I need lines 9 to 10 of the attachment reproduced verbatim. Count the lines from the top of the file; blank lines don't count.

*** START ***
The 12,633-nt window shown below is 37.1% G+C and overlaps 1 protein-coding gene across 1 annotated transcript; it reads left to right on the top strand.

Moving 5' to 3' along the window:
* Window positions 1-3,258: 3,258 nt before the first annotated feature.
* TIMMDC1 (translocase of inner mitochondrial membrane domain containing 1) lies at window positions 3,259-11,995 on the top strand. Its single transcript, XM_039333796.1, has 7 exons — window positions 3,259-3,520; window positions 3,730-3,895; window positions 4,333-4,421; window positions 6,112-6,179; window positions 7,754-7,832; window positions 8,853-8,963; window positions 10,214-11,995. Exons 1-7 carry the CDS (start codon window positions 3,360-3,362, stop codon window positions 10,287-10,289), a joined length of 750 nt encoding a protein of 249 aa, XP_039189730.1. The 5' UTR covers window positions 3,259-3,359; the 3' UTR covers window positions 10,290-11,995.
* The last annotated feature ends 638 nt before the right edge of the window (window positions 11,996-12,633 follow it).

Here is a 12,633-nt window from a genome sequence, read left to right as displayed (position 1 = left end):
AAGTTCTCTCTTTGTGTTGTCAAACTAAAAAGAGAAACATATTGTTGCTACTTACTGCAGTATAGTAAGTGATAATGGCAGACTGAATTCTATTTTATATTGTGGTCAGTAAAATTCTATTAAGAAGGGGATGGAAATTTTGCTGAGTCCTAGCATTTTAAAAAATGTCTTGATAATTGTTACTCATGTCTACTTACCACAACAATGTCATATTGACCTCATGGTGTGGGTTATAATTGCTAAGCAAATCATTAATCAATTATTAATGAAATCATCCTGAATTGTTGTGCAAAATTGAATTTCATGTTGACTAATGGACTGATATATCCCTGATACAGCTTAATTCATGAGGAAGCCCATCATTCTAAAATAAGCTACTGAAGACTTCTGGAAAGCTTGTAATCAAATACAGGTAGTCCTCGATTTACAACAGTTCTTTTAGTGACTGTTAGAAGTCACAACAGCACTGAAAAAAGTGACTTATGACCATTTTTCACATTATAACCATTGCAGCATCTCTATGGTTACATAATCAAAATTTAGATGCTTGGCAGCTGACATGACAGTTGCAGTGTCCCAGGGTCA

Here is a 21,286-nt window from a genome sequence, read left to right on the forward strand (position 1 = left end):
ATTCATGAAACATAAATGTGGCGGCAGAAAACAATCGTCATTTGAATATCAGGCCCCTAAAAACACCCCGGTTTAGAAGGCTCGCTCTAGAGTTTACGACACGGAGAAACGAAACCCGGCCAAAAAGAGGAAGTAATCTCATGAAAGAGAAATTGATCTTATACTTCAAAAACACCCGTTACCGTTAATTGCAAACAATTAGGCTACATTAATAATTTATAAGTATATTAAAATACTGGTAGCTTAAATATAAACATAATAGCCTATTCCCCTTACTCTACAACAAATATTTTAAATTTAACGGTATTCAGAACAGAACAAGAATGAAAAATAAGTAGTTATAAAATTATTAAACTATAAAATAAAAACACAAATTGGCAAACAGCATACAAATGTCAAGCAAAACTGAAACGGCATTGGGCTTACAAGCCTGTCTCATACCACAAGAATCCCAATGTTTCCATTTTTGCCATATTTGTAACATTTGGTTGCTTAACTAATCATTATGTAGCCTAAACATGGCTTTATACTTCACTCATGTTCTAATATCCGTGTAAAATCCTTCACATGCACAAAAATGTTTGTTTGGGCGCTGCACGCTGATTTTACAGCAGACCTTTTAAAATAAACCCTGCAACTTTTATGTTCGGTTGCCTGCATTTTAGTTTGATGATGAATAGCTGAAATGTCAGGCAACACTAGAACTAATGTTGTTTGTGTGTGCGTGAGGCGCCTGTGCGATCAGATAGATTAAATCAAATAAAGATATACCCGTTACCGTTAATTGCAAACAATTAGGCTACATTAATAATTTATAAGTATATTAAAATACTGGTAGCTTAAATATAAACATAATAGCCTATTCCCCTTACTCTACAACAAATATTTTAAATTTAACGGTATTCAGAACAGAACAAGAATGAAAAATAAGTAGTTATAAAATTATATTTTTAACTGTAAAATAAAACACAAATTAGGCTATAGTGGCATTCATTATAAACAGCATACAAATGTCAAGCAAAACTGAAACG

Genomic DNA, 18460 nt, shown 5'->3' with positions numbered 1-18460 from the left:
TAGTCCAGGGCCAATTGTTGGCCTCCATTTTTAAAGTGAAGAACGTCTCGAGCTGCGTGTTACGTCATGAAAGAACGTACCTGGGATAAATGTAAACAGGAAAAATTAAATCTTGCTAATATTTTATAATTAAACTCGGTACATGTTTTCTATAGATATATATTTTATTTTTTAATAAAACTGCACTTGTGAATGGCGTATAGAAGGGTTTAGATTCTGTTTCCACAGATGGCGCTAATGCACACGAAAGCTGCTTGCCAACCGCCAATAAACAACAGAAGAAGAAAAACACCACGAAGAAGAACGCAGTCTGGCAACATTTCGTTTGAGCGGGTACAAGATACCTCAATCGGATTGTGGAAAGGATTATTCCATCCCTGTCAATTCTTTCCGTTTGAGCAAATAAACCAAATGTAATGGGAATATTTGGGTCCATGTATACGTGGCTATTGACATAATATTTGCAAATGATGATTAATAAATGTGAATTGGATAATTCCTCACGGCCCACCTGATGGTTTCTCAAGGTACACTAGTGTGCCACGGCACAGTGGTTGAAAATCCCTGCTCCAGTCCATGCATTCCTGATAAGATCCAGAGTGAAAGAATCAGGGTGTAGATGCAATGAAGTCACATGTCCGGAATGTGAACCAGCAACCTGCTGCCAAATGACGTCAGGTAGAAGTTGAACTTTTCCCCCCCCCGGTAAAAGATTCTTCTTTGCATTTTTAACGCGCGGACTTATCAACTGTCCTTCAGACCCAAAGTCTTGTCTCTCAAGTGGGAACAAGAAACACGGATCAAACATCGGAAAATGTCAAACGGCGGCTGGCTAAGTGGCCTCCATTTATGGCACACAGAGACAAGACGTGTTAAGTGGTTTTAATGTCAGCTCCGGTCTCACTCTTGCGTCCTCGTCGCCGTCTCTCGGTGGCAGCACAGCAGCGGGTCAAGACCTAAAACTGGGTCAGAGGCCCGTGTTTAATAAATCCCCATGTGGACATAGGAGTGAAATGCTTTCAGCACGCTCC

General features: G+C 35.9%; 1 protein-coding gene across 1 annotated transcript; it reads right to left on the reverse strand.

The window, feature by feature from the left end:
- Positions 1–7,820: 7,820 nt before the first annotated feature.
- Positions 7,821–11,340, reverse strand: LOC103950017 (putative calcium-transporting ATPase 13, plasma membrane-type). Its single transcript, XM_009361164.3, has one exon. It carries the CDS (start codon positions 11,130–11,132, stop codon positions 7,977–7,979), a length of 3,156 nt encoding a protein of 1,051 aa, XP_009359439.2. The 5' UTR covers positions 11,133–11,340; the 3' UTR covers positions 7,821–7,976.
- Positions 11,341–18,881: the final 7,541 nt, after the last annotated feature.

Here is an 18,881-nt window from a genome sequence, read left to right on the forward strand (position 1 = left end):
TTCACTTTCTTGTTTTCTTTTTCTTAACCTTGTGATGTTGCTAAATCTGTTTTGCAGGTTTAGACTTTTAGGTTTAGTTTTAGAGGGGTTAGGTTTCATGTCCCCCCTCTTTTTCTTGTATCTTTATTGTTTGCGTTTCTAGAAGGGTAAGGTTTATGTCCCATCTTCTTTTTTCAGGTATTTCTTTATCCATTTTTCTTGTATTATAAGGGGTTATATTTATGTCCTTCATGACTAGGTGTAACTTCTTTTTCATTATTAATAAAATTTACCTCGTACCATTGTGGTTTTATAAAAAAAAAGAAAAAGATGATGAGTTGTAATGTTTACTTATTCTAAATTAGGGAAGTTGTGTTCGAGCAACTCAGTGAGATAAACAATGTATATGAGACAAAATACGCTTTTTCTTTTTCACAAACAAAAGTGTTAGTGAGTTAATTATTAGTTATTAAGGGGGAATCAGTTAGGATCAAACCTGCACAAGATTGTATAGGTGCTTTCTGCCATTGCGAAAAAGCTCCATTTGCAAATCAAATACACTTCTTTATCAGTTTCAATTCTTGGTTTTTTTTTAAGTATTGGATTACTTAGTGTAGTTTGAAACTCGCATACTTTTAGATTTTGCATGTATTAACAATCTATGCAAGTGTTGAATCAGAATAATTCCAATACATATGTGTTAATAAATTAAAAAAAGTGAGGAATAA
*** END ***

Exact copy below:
ATTCATGAAACATAAATGTGGCGGCAGAAAACAATCGTCATTTGAATATCAGGCCCCTAAAAACACCCCGGTTTAGAAGGCTCGCTCTAGAGTTTACGACACGGAGAAACGAAACCCGGCCAAAAAGAGGAAGTAATCTCATGAAAGAGAAATTGATCTTATACTTCAAAAACACCCGTTACCGTTAATTGCAAACAATTAGGCTACATTAATAATTTATAAGTATATTAAAATACTGGTAGCTTAAATATAAACATAATAGCCTATTCCCCTTACTCTACAACAAATATTTTAAATTTAACGGTATTCAGAACAGAACAAGAATGAAAAATAAGTAGTTATAAAATTATTAAACTATAAAATAAAAACACAAATTGGCAAACAGCATACAAATGTCAAGCAAAACTGAAACGGCATTGGGCTTACAAGCCTGTCTCATACCACAAGAATCCCAATGTTTCCATTTTTGCCATATTTGTAACATTTGGTTGCTTAACTAATCATTATGTAGCCTAAACATGGCTTTATACTTCACTCATGTTCTAATATCCGTGTAAAATCCTTCACATGCACAAAAATGTTTGTTTGGGCGCTGCACGCTGATTTTACAGCAGACCTTTTAAAATAAACCCTGCAACTTTTATGTTCGGTTGCCTGCATTTTAGTTTGATGATGAATAGCTGAAATGTCAGGCAACACTAGAACTAATGTTGTTTGTGTGTGCGTGAGGCGCCTGTGCGATCAGATAGATTAAATCAAATAAAGATATACCCGTTACCGTTAATTGCAAACAATTAGGCTACATTAATAATTTATAAGTATATTAAAATACTGGTAGCTTAAATATAAACATAATAGCCTATTCCCCTTACTCTACAACAAATATTTTAAATTTAACGGTATTCAGAACAGAACAAGAATGAAAAATAAGTAGTTATAAAATTATATTTTTAACTGTAAAATAAAACACAAATTAGGCTATAGTGGCATTCATTATAAACAGCATACAAATGTCAAGCAAAACTGAAACG

Genomic DNA, 18460 nt, shown 5'->3' with positions numbered 1-18460 from the left: